'Darcy and O'Mara' is a novel by Arthur Cronin.
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Thursday, January 18, 2007

Ronan's Songs

I finally took down the Christmas decorations in the garden. The plastic reindeer are in the shed for another year. The wife's uncle says he knows someone who wanted to get huskies and call them after Santa's reindeer, but she got a Jack Russell instead and the Jack Russell ate part of her phone book.

My cousin Ronan has been going out with a woman called Audrey for years, and he's never approved of her taste in music. This wouldn't be such a problem if he had a car, or if she didn't have a car. But when he's in the passenger's seat of her car, the only thing he can do about the music is complain. He used to say things like 'This one makes my ears bleed' or 'I see dead people when I hear this song'.

But when one song came on the radio she turned up the volume and said, "I love this song. And if you say anything about your ears bleeding or you legs falling off, I'm going to stop the car."

He hated the song, and he tried to resist saying 'It sounds as if it was recorded right after the singer had serious brain surgery', but he couldn't. She parked the car at the side of the road and said, "Take that back."

"No, I don't think I will."

"Fine. We'll just wait here until you do."


So they waited. Neither of them said anything for a while. Ronan started thinking of his own musical taste, and he broke the silence when he told her about his teenage devotion to Pearl Jam. He had learnt to play the guitar, hoping to be like Pearl Jam, but there was only one of him. Even if he were Siamese twins there still wouldn't be enough of him. He dreamt of releasing an album called 'You Smell of Loneliness' because he once heard a woman say that to a dog. He would have formed a band, but none of his friends were band material, and then one day he realised that he was just like his friends. He overheard someone refer to him as 'one of that crowd who look as if they'd rather be learning things than playing strip poker with a stripper'. He thought it was just his friends who looked like that. He knew then that he'd never be even one fifth of Pearl Jam.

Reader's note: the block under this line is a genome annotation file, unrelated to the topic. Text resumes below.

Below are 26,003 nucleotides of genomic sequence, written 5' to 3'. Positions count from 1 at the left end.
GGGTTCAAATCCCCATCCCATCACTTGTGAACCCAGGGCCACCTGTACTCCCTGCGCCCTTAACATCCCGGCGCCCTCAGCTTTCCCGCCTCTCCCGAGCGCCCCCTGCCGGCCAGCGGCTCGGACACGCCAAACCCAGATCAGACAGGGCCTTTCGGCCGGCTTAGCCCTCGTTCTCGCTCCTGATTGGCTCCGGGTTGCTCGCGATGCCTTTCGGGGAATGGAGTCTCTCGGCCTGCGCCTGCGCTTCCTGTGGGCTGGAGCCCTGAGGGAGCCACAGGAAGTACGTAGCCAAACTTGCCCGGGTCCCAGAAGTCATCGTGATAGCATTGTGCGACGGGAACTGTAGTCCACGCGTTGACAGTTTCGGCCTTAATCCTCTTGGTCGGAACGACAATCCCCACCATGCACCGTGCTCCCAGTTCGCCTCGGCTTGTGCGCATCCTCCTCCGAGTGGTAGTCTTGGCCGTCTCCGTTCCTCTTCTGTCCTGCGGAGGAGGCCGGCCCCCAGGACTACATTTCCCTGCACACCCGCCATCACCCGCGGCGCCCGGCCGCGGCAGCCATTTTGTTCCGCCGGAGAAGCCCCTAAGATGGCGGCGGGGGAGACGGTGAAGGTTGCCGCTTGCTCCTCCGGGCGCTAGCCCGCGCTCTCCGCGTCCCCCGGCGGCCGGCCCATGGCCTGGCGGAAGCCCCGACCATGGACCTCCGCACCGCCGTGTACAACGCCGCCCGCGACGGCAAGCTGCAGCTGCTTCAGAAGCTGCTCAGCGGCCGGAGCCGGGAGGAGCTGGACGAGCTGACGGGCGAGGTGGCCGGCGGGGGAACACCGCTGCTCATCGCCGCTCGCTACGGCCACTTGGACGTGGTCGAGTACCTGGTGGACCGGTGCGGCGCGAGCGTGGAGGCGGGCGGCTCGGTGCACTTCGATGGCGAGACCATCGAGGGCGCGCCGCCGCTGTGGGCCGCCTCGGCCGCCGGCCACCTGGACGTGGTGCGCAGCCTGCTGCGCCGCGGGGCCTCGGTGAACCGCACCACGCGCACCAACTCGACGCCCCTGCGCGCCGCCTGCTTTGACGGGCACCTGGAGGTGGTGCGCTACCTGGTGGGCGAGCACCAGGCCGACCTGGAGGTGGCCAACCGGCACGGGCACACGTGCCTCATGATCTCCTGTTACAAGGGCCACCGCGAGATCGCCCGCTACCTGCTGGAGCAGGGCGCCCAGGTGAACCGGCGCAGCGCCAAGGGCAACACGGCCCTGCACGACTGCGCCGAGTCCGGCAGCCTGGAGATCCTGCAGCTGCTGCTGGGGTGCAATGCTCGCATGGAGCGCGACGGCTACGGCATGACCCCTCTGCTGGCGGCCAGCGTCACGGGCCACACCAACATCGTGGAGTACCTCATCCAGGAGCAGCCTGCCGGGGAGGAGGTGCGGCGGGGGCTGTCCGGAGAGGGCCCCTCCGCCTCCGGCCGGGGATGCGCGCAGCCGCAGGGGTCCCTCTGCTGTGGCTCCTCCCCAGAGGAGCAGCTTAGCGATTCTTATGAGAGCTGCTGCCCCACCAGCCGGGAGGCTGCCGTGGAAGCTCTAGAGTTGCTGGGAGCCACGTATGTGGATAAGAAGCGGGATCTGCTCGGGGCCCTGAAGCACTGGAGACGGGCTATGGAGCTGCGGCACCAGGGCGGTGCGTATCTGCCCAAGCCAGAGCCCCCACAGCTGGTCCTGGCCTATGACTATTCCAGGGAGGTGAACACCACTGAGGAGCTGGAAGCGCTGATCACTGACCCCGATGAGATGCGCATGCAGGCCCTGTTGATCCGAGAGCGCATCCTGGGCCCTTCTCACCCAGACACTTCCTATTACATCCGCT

When Ronan told Audrey about this she said, "That's why you're so hostile to other music. Your need to be Pearl Jam was never resolved."

"Maybe you're right."

"There's an inherent apology in the way you faced up to that problem."

She started the engine.

"Don't dare drive away," Ronan said. "I never apologised."

She drove away.

"You have the worst taste in music ever," he said. "Howling dogs would disapprove of your taste in music."

"It's not you who's saying these things. It's your issues."

She never got upset at any of his comments after this, and that annoyed him. His comments became more hostile, but she just said things like, "That's it. Let it all out," which only made whatever was in him even greater.

When they were walking through a park one day they saw a man sitting in the shade of a tree. He was strumming a guitar. "Let's get out of here," Ronan said.


"I have only one rule to live by and it's 'Avoid men playing guitars under trees'."

"Just one? What about 'Thou shalt not kill'?"

"The existence of men playing guitars under trees means I can't accept 'Thou shalt not kill' as a principle to live by."

"What about women playing guitars under trees?"

"That's a different matter entirely."

"This is all down to the hostility inside you that started to bloom when you realised you couldn't be Pearl Jam."

"This has nothing to do with hostility."

"You've never even met the man and already you want to kill him."

"I don't want to kill him. I'm saying I might want to kill him if I actually met him."